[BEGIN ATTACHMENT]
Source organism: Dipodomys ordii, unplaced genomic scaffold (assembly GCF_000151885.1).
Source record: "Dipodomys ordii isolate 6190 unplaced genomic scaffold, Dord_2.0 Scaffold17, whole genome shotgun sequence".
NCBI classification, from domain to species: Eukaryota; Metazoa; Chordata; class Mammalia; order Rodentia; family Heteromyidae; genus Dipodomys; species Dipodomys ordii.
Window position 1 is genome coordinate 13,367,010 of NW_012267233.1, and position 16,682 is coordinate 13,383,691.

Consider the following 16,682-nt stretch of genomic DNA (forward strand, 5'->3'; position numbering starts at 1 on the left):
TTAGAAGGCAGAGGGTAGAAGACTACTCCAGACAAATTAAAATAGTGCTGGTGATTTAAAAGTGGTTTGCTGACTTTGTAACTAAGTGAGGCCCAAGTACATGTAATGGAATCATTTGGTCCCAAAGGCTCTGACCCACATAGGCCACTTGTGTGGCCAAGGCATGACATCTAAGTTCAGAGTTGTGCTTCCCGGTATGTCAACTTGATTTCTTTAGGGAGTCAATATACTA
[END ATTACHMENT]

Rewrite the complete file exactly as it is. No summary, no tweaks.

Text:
Source organism: Dipodomys ordii, unplaced genomic scaffold (assembly GCF_000151885.1).
Source record: "Dipodomys ordii isolate 6190 unplaced genomic scaffold, Dord_2.0 Scaffold17, whole genome shotgun sequence".
NCBI classification, from domain to species: Eukaryota; Metazoa; Chordata; class Mammalia; order Rodentia; family Heteromyidae; genus Dipodomys; species Dipodomys ordii.
Window position 1 is genome coordinate 13,367,010 of NW_012267233.1, and position 16,682 is coordinate 13,383,691.

Consider the following 16,682-nt stretch of genomic DNA (forward strand, 5'->3'; position numbering starts at 1 on the left):
TTAGAAGGCAGAGGGTAGAAGACTACTCCAGACAAATTAAAATAGTGCTGGTGATTTAAAAGTGGTTTGCTGACTTTGTAACTAAGTGAGGCCCAAGTACATGTAATGGAATCATTTGGTCCCAAAGGCTCTGACCCACATAGGCCACTTGTGTGGCCAAGGCATGACATCTAAGTTCAGAGTTGTGCTTCCCGGTATGTCAACTTGATTTCTTTAGGGAGTCAATATACTA